Jordana: After a really hard workout class, you’ve given it your all and you’re disgusting and sweaty, and your adrenaline has increased, but you’re also somehow calm and relaxed. That’s when I feel my best physically and emotionally. And after a really awesome meeting, either with my team or with an external partner, where I feel like we’re going to get what we want and we’re going to accomplish what we need to do.
Jesse: Hugging your mom.
Jordana: Oh, yeah. That’s so true.
Jesse: In the last few years, I’ve found that I’m able to stop and think about how lucky life is. Finding those moments for context. They can happen, like Jordie said, after a particularly good meeting or after a great day in the office or, maybe it’s 5 o’clock on Thursday afternoon and the entire world is looking up. They can also happen when I’m sitting in the apartment with Jordana having a glass of wine or cooking dinner.
I can stop and say, “Wow, life turned out in a pretty optimal way. I feel incredibly grateful for it.”
How did Judaism play a role in your childhood?
Jordana: We grew up on the Upper West Side. I went to a school that was predominantly Jewish. Not until I went to college did I feel in the minority. I went to Hebrew School, I was bat mitzvahed, and then, after my sister’s bat mitzvah, we did a little reevaluation and stopped going to synagogue, except for High Holidays, which I enjoy. Being part of a congregation is special. My dad’s family is Cuban and there aren’t many Cuban Jews, but there’s a small synagogue that my great grandfather helped to finance in Havana. It’s more about the connection, rather than practicing religiously, week by week.
Jesse: Judaism was about the family. We struggled to find a synagogue that we actually felt like we should be a part of. There was a very young congregation that, at the time we joined, was meeting in a Presbyterian church a few miles from our house. It was called Temple Chaverim. We joined that synagogue early on and my mom joined the board when I was very young and stayed on the board until well after my brother and I were out of college. I was bar mitzvahed and was confirmed when I was sixteen. My parents were foundational members of the synagogue. We started out in the Presbyterian church, my bar mitzvah happened at the JCC, and, by the time I got to college, they were laying the foundation for the synagogue. When I came back for High Holidays, we were sitting in a building that hadn’t existed when I was a kid, which is pretty cool.
How does Judaism play into your daily lives today?
Jesse: I’m not going to pretend like we’re incredibly active. It’s still very much about family for us. And about learning. Growing up and in college, I was surrounded by Jews. The University of Wisconsin had a really vibrant Jewish community and a Hillel and the vast majority of my friends were Jewish. I befriended a Jewish professor when I was a sophomore who became the most central person in my educational experience and helped get me my first job in Washington with a Jewish public affairs firm.
I used to confound being religious with being observant.
As a Reform Jew, those two things meant the same thing. Jordie and I are not observant. There might be a time in our lives when we’re more observant, but I think it’ll be more about the practicality of unplugging for a night and being a family than it will be about religious observance. Judaism, to me, is about family, and about the importance of that structure and that’s the primary thing in our lives and I’m incredibly proud of that. Jordie’s family made the No God-ah Haggadah. Passover with Jordana’s family is as much a recitation of political history and science and everything else about the actual time we’re talking about as it is about religion. It’s highly academic.
What’s your favorite place in the world?
Jesse: I love London. It’s super cosmopolitan, it’s fun, the food’s great, there’s soccer.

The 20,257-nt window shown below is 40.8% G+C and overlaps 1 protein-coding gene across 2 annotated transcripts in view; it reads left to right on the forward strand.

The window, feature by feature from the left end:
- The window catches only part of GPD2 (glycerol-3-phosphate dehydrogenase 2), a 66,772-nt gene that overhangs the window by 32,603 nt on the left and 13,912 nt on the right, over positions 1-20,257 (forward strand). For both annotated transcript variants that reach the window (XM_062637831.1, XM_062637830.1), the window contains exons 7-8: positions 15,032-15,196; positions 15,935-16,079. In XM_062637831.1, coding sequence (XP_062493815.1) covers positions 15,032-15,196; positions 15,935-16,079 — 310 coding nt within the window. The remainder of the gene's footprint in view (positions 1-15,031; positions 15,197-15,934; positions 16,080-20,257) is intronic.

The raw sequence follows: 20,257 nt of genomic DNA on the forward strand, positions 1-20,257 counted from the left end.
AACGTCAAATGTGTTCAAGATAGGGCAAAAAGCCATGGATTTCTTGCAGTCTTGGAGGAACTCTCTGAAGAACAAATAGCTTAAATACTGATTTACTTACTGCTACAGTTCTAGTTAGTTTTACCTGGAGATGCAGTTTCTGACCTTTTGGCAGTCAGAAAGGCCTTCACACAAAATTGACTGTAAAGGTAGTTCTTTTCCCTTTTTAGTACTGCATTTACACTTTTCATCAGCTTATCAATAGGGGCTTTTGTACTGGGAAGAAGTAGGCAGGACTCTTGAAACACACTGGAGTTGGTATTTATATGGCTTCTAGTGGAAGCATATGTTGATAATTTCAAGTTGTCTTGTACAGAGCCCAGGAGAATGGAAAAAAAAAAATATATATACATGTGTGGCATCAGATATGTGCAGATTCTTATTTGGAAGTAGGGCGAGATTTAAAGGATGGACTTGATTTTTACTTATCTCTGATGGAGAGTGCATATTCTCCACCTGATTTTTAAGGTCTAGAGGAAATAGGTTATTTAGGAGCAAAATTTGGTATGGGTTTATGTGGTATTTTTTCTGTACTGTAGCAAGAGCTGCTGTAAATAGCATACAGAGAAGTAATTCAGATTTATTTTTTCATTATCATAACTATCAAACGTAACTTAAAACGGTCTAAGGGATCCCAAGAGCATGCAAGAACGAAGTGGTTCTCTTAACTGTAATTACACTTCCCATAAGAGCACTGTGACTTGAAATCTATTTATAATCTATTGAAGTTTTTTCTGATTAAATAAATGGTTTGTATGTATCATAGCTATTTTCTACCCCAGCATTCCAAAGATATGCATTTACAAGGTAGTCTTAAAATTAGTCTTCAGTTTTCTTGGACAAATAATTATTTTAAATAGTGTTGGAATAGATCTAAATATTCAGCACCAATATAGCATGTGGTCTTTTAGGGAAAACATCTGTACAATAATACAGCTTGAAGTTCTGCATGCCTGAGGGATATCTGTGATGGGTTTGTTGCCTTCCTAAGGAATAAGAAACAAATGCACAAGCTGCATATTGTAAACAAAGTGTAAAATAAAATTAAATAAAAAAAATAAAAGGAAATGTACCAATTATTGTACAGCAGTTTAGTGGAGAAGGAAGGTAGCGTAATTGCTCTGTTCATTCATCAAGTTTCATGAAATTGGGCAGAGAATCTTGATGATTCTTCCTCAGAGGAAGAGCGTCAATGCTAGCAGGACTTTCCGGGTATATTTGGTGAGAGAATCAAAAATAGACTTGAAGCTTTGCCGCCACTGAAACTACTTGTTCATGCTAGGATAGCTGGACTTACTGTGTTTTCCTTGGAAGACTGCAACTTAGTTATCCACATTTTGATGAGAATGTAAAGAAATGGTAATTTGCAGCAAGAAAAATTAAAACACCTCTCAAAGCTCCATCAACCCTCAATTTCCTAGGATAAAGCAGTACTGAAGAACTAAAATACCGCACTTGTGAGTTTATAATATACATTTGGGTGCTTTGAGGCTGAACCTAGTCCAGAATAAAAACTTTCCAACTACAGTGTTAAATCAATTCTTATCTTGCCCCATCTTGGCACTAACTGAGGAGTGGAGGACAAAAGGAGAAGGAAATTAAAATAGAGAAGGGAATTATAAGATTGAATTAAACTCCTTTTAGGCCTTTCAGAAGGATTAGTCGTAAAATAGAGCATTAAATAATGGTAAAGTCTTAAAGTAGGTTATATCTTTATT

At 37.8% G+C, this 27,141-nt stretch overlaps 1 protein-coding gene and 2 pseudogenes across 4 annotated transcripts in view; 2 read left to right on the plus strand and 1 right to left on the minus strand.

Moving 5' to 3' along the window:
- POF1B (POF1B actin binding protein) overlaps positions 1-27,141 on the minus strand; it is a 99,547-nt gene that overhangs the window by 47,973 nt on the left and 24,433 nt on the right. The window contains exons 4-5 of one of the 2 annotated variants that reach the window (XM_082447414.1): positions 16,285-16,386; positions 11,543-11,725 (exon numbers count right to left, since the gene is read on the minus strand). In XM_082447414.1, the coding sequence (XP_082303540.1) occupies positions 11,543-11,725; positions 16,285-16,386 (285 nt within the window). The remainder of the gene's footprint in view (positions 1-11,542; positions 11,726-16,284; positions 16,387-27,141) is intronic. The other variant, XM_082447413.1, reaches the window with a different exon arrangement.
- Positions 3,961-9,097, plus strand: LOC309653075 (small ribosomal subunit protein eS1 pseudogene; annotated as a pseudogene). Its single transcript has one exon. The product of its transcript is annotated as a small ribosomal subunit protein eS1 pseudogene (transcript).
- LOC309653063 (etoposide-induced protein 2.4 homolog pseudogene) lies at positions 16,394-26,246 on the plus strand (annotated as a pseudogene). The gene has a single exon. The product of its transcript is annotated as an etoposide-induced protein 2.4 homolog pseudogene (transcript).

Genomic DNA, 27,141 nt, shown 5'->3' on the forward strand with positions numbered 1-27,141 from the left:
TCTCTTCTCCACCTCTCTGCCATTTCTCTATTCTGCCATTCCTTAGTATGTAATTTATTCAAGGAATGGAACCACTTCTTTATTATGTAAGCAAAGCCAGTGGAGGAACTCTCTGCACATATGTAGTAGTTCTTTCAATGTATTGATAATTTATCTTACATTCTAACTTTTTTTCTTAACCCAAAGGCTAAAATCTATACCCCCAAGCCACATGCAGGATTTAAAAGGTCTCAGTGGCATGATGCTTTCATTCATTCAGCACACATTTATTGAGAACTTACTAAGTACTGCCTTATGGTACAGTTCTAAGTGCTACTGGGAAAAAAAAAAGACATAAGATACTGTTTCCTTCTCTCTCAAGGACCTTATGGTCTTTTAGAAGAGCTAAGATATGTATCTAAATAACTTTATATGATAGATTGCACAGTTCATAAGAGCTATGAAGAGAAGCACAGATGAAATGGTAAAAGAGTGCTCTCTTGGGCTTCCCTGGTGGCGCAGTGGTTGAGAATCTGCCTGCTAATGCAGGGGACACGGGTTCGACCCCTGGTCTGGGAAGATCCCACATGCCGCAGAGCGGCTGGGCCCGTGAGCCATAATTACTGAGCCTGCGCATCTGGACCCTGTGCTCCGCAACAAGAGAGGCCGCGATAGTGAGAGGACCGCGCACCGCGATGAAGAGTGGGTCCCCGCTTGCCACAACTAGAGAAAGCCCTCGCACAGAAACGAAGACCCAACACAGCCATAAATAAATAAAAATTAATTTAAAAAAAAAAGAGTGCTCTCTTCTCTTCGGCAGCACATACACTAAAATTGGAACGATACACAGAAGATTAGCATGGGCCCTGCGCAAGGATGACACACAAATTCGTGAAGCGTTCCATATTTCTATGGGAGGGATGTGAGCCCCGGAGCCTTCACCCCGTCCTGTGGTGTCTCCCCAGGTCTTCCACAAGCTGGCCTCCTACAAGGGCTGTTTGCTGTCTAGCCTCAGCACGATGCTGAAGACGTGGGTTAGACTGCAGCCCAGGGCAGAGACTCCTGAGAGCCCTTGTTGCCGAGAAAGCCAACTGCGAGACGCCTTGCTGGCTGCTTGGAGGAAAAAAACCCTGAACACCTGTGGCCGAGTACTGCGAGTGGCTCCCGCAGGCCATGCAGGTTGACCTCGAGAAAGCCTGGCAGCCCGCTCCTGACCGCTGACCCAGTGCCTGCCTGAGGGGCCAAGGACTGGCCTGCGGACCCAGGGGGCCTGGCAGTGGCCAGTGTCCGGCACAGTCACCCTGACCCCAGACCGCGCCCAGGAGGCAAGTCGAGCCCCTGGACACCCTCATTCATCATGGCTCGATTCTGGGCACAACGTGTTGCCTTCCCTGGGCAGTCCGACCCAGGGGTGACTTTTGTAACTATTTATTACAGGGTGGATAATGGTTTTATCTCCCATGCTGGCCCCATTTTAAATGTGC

Jordana: Jesse loves the soccer. When he started getting into premier league soccer in England, he wanted to really research the teams.
Jesse: It’s like moving to the United States and picking the Yankees. It’s unfair. You can’t. You’re born with the Yankees or you’re not.
Jordana: And he was born with the Jets, and that sucks.
Jesse: Oof. Yeah, that’s a little more challenging.
Jordana: He picked a team called the Tottenham Hotspur. They play in what used to be the Jewish ghetto of London and the fans are called the Yids.
Jesse: They have a really strong Jewish history. They also happen to be a great team. I picked them for a bunch of reasons. I wanted the team to be in London so that whenever I went to England I could see them. It couldn’t be the teams that everybody usually picks that are in London, which are Arsenal and Chelsea. I looked at the histories of the teams and how they play and Tottenham just spoke to me. It had the Jewish history, which I thought was fascinating. To this day, sometimes, when they go into opposing stadiums, folks will chant things that are anti-Semitic. It’s the latent anti-Semitism in Europe. They play a really interesting style of football that I like. It’s offense-minded. I could nerd out for a while on it.
Jordana: Zion is amazing. We stayed at a bison ranch.
Jesse: There was a bison burger on the menu, and I thought, “This is awkward, they’re running around outside.” Like, I apologize.
Jordana: Zion is heavenly and so majestic. Half of it is mountainous and massive and you understand your place in the universe. You drive through this grandiose piece of the park and then you get out on the other side of a tunnel and it’s like moonscape.
What is your greatest extravagance?
Jesse: Mine is meals. I think food is art. I’d be willing to spend as much on a meal as on a play. The front of Gramercy Tavern is my favorite restaurant in the city. The desserts there are incredible. The last time we went, we had green tomato flatbread.
Jordana: With pork. Sorry! I mean kosher chicken… Let that be stricken from the record.
Do you have a favorite or least favorite Jewish holiday?
Jordana: I really like Passover. It’s the start of Spring, it’s a beautiful story, the food’s delicious, you drink four cups of wine. What’s wrong with that?
Jesse: I hate to agree with you, but I do. I love gefilte fish. Like, looooove gefilte fish. I can definitely eat the canned stuff. I’m not a huge gel fan, but the carrots. I grew up eating Fairway’s gefilte fish and I think that’s perfection. I never got the carp swimming in the bathtub, but I’ll settle for Fairway.
Anything else that you want to share?
Jesse: No Plans Wednesday?
Jordana: Oh, yeah! It’s kind of like our Shabbat.
Jesse: We believe in planning no planning. Every Wednesday is No Plans Wednesday. If you want to move it, you have to ask permission. It has to be replaced. We cook that night. It’s the best way for us to talk to one another. Otherwise, we were ordering dinner and sitting in front of the television and not speaking. Even if Jordie’s gotta crank something out for work or I do and the other one cooks, we’re still talking, there’s still a glass of wine, and it’s still a nice low key way to connect.
Photos by Josh Dormont.